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Brit blogging from Switzerland, usually about the business of football.

Apr 5, 2018, 34 tweets

Burnley’s 2016/17 financial results covered a season when they finished 16th in the Premier League, thus securing consecutive seasons in the top flight for the first time since 1974, having been promoted from the Championship in 2015/16. Some thoughts follow #BurnleyFC

Following promotion to the Premier League #BurnleyFC converted a pre-tax £4.8m loss to £27.3m profit, as revenue tripled from £40m to a record £121m, though profit on player sales was down £11m to £1.3m. After tax, the club made a £22.2m profit, compared to a £3.7m loss in 15/16.

#BurnleyFC £81m revenue growth was very largely driven by broadcasting’s £75m increase to £105m, due to the much higher money in the Premier League (plus first year of new deal), while commercial also increased £4.9m (91%) to £10.4m and match day was £0.9m (18%) up at £5.8m.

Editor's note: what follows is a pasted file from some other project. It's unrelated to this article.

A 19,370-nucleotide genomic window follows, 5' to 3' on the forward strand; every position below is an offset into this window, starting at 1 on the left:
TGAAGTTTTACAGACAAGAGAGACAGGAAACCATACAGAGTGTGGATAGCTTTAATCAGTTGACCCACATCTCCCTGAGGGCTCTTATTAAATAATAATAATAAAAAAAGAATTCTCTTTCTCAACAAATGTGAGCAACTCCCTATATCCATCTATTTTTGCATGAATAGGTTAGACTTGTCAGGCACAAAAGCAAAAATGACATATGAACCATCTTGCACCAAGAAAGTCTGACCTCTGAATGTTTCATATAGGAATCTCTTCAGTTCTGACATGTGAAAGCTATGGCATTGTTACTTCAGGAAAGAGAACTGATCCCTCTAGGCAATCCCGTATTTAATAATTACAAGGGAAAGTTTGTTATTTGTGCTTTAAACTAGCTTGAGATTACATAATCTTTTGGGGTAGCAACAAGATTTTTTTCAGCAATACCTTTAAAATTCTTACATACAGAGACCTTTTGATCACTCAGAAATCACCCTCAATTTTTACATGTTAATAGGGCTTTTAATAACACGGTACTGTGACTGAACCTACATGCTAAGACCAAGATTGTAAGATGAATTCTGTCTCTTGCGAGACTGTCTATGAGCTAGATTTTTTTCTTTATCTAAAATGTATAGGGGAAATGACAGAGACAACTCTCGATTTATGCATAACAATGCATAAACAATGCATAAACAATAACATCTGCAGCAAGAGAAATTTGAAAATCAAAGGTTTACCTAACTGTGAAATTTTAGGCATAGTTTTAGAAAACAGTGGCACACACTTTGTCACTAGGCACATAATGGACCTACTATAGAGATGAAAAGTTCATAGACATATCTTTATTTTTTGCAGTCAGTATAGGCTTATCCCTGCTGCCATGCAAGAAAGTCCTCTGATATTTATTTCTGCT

However, #BurnleyFC wage bill rose £34m (126%) from £27m to £61m, while player amortisation was up £12m (118%) to £22m and other expenses were £5m (77%) higher at £11m. Against that, the previous season included £13m of promotion payments (largely £11m bonuses to players).

#BurnleyFC profit before tax of £27m is obviously a great achievement, though it is only the 11th highest in the Premier League in 2016/17. Thanks to the TV money, all 17 clubs that have published accounts to date have reported profits.

#BurnleyFC profit is all the more impressive, given that they made just £1.3m from player sales, only better than Bournemouth. To highlight how important player trading can be, Chelsea made £69m from this activity, followed by Everton £52m and Southampton £40m.